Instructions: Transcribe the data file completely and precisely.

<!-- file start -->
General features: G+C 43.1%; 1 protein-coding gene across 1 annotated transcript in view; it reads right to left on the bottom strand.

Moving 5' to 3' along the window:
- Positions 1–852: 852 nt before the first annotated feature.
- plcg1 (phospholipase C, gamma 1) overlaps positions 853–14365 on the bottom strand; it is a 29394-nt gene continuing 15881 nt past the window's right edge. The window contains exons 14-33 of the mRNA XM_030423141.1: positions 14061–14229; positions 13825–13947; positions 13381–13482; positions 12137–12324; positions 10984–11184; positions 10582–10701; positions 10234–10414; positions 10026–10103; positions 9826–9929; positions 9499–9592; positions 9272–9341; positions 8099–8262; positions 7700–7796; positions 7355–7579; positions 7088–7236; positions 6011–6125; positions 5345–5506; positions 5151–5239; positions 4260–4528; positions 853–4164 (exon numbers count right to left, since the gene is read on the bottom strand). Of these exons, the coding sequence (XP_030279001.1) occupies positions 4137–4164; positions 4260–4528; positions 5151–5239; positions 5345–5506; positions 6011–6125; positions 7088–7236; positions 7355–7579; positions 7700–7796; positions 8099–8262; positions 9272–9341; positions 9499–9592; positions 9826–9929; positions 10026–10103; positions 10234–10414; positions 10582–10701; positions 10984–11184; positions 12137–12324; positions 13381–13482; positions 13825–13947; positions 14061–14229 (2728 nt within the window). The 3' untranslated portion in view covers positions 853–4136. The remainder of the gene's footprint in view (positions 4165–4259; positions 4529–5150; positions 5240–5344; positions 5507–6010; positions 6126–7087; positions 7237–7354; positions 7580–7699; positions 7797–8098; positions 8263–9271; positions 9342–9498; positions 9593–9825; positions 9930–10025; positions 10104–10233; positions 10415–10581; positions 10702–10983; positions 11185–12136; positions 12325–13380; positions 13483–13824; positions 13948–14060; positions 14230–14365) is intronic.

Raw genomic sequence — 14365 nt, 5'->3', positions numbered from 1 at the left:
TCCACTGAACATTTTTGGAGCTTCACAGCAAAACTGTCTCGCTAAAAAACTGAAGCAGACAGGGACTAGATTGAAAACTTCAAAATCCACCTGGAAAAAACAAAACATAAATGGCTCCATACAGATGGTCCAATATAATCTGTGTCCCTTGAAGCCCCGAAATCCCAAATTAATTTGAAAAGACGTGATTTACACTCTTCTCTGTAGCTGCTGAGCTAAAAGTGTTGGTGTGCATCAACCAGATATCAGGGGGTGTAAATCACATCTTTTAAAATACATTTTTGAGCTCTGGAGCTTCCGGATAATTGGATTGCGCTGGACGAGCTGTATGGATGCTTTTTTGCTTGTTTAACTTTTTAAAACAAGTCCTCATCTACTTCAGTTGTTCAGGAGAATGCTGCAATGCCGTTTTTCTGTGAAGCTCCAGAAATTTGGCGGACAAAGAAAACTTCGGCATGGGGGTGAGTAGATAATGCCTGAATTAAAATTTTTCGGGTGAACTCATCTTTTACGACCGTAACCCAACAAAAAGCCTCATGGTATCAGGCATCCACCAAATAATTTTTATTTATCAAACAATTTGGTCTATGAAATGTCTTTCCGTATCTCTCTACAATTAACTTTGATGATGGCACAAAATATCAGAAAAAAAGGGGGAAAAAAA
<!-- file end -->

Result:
General features: G+C 43.1%; 1 protein-coding gene across 1 annotated transcript in view; it reads right to left on the bottom strand.

Moving 5' to 3' along the window:
- Positions 1–852: 852 nt before the first annotated feature.
- plcg1 (phospholipase C, gamma 1) overlaps positions 853–14365 on the bottom strand; it is a 29394-nt gene continuing 15881 nt past the window's right edge. The window contains exons 14-33 of the mRNA XM_030423141.1: positions 14061–14229; positions 13825–13947; positions 13381–13482; positions 12137–12324; positions 10984–11184; positions 10582–10701; positions 10234–10414; positions 10026–10103; positions 9826–9929; positions 9499–9592; positions 9272–9341; positions 8099–8262; positions 7700–7796; positions 7355–7579; positions 7088–7236; positions 6011–6125; positions 5345–5506; positions 5151–5239; positions 4260–4528; positions 853–4164 (exon numbers count right to left, since the gene is read on the bottom strand). Of these exons, the coding sequence (XP_030279001.1) occupies positions 4137–4164; positions 4260–4528; positions 5151–5239; positions 5345–5506; positions 6011–6125; positions 7088–7236; positions 7355–7579; positions 7700–7796; positions 8099–8262; positions 9272–9341; positions 9499–9592; positions 9826–9929; positions 10026–10103; positions 10234–10414; positions 10582–10701; positions 10984–11184; positions 12137–12324; positions 13381–13482; positions 13825–13947; positions 14061–14229 (2728 nt within the window). The 3' untranslated portion in view covers positions 853–4136. The remainder of the gene's footprint in view (positions 4165–4259; positions 4529–5150; positions 5240–5344; positions 5507–6010; positions 6126–7087; positions 7237–7354; positions 7580–7699; positions 7797–8098; positions 8263–9271; positions 9342–9498; positions 9593–9825; positions 9930–10025; positions 10104–10233; positions 10415–10581; positions 10702–10983; positions 11185–12136; positions 12325–13380; positions 13483–13824; positions 13948–14060; positions 14230–14365) is intronic.

Raw genomic sequence — 14365 nt, 5'->3', positions numbered from 1 at the left:
TCCACTGAACATTTTTGGAGCTTCACAGCAAAACTGTCTCGCTAAAAAACTGAAGCAGACAGGGACTAGATTGAAAACTTCAAAATCCACCTGGAAAAAACAAAACATAAATGGCTCCATACAGATGGTCCAATATAATCTGTGTCCCTTGAAGCCCCGAAATCCCAAATTAATTTGAAAAGACGTGATTTACACTCTTCTCTGTAGCTGCTGAGCTAAAAGTGTTGGTGTGCATCAACCAGATATCAGGGGGTGTAAATCACATCTTTTAAAATACATTTTTGAGCTCTGGAGCTTCCGGATAATTGGATTGCGCTGGACGAGCTGTATGGATGCTTTTTTGCTTGTTTAACTTTTTAAAACAAGTCCTCATCTACTTCAGTTGTTCAGGAGAATGCTGCAATGCCGTTTTTCTGTGAAGCTCCAGAAATTTGGCGGACAAAGAAAACTTCGGCATGGGGGTGAGTAGATAATGCCTGAATTAAAATTTTTCGGGTGAACTCATCTTTTACGACCGTAACCCAACAAAAAGCCTCATGGTATCAGGCATCCACCAAATAATTTTTATTTATCAAACAATTTGGTCTATGAAATGTCTTTCCGTATCTCTCTACAATTAACTTTGATGATGGCACAAAATATCAGAAAAAAAGGGGGAAAAAAA